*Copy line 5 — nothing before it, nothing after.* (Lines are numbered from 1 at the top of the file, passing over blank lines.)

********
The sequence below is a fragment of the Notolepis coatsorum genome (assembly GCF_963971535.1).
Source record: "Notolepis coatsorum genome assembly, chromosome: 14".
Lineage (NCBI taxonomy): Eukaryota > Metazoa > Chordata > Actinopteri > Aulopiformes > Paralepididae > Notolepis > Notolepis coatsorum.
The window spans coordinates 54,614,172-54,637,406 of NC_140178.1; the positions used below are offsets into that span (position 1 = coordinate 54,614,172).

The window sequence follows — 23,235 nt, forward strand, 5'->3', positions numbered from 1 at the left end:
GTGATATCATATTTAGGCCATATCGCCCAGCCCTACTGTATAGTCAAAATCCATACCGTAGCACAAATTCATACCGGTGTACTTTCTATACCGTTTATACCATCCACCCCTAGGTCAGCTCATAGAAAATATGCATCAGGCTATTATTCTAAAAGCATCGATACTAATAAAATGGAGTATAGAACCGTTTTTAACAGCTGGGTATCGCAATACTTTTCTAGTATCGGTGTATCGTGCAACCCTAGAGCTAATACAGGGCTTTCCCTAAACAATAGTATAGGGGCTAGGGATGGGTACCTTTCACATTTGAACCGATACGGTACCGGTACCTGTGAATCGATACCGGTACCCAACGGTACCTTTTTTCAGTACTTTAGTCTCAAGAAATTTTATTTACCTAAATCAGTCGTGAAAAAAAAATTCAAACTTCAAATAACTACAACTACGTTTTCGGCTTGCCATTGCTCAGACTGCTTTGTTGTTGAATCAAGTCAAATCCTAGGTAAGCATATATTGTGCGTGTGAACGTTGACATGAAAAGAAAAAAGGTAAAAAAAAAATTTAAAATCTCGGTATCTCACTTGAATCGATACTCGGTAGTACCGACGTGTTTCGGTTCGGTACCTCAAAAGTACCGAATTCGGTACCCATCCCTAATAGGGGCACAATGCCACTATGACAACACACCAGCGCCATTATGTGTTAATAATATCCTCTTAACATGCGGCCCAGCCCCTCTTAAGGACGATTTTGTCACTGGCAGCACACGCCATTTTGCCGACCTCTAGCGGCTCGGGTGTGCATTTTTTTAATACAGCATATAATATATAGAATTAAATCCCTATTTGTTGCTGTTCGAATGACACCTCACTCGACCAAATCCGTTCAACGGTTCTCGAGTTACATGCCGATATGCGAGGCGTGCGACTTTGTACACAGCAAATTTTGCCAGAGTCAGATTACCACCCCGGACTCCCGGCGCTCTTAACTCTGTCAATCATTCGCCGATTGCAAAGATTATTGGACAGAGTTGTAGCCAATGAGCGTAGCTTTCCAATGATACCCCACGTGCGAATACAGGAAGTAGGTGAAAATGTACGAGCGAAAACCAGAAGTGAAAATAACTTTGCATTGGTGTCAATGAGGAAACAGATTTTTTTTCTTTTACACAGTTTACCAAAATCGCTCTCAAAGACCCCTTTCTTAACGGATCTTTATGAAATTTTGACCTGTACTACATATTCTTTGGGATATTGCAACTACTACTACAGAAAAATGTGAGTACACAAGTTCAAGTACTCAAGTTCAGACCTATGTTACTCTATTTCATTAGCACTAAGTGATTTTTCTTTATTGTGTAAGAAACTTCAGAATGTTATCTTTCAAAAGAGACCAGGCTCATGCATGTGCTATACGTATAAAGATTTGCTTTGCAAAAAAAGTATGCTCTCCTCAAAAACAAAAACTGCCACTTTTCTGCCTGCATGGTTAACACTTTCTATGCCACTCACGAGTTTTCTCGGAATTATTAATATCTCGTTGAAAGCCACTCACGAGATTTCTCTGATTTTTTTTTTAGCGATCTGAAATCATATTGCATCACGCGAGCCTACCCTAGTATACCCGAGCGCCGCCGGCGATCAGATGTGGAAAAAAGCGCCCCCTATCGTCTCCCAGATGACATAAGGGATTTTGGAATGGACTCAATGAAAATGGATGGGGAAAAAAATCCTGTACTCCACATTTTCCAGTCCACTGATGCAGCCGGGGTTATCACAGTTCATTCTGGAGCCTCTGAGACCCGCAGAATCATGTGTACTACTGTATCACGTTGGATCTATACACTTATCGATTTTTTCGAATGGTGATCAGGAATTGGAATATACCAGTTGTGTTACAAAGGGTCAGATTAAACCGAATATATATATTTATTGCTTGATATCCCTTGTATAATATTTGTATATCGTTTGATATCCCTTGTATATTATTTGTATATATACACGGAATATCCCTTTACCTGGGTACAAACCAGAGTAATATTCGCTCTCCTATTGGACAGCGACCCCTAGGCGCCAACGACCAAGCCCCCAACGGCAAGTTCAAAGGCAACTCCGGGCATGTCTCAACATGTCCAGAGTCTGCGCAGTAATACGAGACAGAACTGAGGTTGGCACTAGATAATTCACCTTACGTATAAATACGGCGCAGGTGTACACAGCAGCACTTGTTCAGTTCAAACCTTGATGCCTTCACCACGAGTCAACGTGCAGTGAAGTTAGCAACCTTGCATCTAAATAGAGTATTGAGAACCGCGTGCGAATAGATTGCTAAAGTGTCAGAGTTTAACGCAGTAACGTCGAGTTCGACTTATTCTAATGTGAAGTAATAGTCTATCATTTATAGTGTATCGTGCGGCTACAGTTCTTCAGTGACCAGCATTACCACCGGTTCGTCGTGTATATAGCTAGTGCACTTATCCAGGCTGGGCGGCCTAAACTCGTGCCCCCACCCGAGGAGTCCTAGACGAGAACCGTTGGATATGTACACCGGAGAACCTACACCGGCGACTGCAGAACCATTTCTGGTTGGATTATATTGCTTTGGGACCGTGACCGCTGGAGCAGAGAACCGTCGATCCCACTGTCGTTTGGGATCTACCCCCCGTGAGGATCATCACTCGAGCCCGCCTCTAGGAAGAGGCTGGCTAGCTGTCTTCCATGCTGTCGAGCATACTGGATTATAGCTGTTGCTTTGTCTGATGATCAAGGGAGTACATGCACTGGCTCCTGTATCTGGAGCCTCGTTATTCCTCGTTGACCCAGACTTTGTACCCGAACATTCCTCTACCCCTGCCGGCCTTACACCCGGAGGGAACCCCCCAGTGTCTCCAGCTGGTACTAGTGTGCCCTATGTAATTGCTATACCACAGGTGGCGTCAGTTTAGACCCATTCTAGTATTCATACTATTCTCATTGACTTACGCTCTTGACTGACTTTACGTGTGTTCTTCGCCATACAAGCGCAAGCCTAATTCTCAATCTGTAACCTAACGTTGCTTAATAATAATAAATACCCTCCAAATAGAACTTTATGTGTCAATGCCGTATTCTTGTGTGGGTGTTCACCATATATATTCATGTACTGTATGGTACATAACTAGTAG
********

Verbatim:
The window sequence follows — 23,235 nt, forward strand, 5'->3', positions numbered from 1 at the left end: